Content warning: Graphic description of human anatomy dissection by medical students.
“Before you can hear, much less follow, the voice of your soul, you have to win back your body. You have to go on a pilgrimage beneath the skin.”
~ Meggan Watterson, Reveal ~
Lamprocapnos Spectabilis, "Bleeding Heart"
I’m 19 years old. It’s January 1986. The beginning of my second year at Stellenbosch University’s Faculty of Medicine. I’m in the anatomy dissection hall on the fourth floor of the Fisan building for the very first time. My colleagues and I have been assigned to the second table from the end. Christodoulou, Conradie, Conradie, and Conradie. I’m the odd one out - again.
Almost 40 years later, I still remember everything as if it were yesterday. It was the day I met Gertrude. The beginning of my very first pilgrimage beneath the skin.
Rows of stainless-steel tables and harsh fluorescent lights. Vinyl tiles on the floor. Green chalkboards with cherry-coloured wood frames on the walls. Trays of sharp instruments. Black, council issue refuse bins at the end of each table, and a group of fidgety medical students dressed in new and heavily starched white coats. I have a red dress on underneath mine. My roommate, Karen, and I took photographs to mark the occasion.
Professor Malan introduces himself and talks about respect. Reminds us that we are ethically obliged to behave like professionals. Invites us to bow our heads as a Dutch Reformed priest leads us in a prayer to honour the contribution of those we’re about to meet. The smell of formalin and anticipation is in the air.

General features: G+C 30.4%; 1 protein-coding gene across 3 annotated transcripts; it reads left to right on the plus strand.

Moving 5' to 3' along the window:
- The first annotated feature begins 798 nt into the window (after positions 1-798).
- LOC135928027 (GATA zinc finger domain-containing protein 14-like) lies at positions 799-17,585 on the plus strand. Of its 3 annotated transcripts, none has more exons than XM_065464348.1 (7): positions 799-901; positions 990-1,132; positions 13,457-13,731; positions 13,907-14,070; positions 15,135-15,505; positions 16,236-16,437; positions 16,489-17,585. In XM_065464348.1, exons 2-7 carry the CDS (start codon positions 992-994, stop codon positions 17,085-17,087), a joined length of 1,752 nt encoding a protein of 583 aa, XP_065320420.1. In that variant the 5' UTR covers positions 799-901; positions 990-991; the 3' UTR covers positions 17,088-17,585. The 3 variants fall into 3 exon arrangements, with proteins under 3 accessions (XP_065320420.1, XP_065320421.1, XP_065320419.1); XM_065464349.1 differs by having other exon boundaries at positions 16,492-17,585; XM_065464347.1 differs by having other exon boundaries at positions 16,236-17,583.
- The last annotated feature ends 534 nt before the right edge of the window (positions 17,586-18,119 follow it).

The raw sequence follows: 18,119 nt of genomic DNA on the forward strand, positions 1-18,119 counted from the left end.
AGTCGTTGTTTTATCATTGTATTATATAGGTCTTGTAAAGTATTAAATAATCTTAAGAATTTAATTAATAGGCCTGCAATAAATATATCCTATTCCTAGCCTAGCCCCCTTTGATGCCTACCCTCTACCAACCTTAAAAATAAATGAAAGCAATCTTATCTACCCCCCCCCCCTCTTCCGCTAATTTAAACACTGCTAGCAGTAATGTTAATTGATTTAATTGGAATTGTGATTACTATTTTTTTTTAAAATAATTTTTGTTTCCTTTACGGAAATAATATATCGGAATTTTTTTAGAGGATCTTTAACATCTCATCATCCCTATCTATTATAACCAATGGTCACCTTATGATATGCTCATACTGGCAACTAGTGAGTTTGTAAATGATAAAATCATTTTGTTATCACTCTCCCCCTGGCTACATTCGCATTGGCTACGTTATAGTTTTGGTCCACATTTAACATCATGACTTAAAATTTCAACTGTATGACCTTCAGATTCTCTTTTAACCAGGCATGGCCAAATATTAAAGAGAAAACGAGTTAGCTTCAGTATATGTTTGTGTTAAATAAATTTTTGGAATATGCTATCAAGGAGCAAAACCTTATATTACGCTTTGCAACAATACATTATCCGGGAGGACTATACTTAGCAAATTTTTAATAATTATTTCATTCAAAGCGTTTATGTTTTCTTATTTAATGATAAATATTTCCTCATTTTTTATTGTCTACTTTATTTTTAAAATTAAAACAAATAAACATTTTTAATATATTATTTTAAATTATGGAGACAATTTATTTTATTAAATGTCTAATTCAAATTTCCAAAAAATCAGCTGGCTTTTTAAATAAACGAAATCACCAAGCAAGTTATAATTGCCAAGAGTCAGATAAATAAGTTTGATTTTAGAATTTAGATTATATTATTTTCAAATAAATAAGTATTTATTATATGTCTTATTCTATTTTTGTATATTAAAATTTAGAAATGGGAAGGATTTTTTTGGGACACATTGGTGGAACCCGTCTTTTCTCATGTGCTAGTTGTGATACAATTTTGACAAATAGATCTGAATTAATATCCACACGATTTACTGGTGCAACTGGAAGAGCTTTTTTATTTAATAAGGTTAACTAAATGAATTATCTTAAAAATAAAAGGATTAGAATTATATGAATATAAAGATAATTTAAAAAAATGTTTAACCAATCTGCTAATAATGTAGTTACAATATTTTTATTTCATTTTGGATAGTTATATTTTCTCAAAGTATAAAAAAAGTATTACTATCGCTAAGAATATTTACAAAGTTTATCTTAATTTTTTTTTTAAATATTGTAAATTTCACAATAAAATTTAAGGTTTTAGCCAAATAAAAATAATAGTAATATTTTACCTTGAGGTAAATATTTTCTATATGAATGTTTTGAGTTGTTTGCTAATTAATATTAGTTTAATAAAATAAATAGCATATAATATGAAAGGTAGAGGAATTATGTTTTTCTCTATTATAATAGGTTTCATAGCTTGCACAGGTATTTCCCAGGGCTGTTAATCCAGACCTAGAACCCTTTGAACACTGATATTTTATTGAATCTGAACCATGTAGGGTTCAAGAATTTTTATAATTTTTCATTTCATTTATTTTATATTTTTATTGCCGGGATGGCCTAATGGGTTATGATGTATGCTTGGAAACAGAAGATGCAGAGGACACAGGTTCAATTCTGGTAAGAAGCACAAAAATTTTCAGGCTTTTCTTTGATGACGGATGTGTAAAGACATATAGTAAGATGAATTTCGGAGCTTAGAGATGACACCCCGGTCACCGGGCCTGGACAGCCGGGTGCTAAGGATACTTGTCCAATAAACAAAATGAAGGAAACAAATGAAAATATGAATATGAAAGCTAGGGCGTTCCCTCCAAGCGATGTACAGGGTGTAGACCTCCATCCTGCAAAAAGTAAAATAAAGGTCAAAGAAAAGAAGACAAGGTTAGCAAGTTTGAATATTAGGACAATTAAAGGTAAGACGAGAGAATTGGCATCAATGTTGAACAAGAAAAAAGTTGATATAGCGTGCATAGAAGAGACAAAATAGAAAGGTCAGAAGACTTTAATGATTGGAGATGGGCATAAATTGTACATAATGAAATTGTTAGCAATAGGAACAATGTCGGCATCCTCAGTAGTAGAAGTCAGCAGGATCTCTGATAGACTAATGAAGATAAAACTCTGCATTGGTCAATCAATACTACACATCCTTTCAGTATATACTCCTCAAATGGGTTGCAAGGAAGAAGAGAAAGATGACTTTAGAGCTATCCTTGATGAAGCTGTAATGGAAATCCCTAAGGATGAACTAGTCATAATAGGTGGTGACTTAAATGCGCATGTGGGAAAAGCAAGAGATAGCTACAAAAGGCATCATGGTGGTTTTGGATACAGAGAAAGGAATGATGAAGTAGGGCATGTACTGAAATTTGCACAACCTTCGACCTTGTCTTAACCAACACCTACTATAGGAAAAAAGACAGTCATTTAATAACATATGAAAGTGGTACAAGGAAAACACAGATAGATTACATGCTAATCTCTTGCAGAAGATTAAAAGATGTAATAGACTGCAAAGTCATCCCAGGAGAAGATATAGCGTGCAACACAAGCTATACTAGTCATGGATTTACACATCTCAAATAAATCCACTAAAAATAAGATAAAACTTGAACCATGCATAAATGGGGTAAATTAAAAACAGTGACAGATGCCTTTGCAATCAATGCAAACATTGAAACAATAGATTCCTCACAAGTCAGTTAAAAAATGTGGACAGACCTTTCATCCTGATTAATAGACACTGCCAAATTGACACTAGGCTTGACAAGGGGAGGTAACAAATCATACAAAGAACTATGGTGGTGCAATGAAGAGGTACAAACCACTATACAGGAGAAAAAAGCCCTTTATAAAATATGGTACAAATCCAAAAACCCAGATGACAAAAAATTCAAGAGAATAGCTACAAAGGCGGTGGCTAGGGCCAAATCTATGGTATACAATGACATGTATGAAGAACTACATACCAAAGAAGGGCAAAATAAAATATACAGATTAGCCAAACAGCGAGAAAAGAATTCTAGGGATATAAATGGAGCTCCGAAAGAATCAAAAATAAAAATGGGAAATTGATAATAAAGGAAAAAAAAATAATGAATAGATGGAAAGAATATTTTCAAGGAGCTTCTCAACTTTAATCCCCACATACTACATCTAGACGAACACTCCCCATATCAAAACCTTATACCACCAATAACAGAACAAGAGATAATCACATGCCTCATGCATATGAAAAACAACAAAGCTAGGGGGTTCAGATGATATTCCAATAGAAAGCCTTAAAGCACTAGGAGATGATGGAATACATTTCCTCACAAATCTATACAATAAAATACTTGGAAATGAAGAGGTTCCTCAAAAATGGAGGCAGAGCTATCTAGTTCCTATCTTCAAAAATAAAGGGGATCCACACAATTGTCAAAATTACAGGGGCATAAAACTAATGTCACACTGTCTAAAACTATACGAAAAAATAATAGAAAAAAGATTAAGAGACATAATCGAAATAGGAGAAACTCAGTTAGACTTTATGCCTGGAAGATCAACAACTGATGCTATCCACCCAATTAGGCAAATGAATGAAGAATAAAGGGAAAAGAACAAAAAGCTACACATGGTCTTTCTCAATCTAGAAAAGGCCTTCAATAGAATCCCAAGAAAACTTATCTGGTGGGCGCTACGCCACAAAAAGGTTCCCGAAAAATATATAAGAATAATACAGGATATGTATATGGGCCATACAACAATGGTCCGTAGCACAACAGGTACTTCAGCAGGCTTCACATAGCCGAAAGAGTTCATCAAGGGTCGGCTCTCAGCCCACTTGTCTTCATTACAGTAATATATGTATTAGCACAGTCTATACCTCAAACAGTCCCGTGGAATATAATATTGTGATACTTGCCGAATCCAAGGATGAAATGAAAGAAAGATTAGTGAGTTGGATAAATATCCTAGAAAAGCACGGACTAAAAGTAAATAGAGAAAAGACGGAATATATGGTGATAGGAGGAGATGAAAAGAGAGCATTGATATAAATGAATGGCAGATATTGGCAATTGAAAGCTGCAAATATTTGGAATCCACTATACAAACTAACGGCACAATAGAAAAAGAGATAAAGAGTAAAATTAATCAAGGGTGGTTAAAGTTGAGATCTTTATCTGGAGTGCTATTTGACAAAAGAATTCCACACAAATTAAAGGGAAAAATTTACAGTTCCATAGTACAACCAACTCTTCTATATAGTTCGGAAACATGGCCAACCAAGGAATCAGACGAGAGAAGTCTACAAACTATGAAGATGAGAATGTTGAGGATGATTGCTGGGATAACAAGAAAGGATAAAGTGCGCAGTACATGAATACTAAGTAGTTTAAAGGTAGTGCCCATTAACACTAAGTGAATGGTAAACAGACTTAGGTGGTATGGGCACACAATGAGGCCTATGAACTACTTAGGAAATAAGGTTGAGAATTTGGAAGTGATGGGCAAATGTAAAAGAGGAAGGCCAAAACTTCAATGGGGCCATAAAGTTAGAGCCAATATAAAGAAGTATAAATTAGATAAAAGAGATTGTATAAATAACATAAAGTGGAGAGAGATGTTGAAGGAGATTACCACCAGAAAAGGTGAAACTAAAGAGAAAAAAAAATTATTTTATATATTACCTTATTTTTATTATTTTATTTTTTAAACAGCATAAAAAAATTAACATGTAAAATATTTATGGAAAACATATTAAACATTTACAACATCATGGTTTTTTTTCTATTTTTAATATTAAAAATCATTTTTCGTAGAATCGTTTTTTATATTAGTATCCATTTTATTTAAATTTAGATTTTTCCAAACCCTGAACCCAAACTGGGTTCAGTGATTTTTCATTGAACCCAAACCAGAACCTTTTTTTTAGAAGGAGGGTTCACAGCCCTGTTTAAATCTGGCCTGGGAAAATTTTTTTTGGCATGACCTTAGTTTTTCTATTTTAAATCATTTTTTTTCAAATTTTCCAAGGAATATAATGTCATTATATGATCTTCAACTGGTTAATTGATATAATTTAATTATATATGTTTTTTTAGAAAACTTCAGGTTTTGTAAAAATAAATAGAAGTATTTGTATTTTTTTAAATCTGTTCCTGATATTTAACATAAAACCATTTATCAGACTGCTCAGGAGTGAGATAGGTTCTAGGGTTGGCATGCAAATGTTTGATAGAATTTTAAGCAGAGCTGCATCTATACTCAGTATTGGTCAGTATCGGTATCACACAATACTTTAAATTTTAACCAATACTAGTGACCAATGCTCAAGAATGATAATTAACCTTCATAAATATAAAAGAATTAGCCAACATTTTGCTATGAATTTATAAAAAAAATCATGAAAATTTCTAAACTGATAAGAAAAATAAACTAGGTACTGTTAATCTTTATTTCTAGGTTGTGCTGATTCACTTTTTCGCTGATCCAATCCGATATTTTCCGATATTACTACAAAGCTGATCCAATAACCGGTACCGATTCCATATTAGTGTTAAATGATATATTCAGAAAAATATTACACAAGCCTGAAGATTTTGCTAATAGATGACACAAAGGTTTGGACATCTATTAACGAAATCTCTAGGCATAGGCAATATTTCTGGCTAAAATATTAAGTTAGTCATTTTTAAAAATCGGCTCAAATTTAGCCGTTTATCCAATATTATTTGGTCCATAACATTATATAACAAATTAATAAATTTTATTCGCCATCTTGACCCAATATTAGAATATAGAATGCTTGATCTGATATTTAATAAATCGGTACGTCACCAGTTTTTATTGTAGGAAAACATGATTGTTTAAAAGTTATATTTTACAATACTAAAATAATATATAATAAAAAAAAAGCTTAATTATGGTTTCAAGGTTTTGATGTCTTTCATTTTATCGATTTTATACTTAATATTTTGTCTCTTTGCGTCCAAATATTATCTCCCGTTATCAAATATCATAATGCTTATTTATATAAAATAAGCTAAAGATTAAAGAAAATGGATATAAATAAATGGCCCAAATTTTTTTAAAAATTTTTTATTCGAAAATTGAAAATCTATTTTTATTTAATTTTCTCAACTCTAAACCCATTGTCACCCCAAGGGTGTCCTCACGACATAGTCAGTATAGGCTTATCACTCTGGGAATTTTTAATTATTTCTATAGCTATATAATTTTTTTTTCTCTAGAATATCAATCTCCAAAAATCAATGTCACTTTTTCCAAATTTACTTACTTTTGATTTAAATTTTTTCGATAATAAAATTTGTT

Finally, the time comes to take out our textbooks and begin. We unwrap the plastic bag and expose her. Our cadaver. A woman. Brown skinned, wrinkled, lifeless and embalmed. I’m afraid to touch her. She looks like she has lived a hard life. Her hair is curly, coarse and sparse. It’s also grey. Even her pubic hair is grey. I haven’t ever thought about greying pubic hair before. Her breasts are shrivelled. Her belly scarred. We name her Gertrude. It seems only fitting she should have a name if we’re going to be intimate.
Johan and I appropriate her right side. Petra and Suzanne her left. We’ll meet in the middle and share discoveries along the way. Johan asks if he can make the first cut and I’m amazed (and appalled) at his eagerness to start. Am I the only one that’s freaked out by this? The only one that doesn’t really want to do it? Everyone around me looks so confident that I don’t dare ask.
The dissection of a young, beautiful woman directed by J. Ch. G. Lucae (1814-1885) in order to determine the ideal female proportions. Chalk drawing by J. H. Hasselhorst, 1864.
Instead, I watch calmly as Johan slices down the middle of Gertrude’s breastbone with a steady hand. It looks easier than I thought it would and there isn’t any blood, which, in some weird way, I find comforting. Eventually, I feel an unspoken pressure to prove that I have what it takes, so I take a turn. I’m surprised at the sharpness of the blade and how smoothly it slices through her skin. Skin that feels like leather that’s been left out in the sun too long. Tough, dry, brittle. We dissect it loose from the layer of soft, yellow, oily fat that lies beneath it. My stomach turns.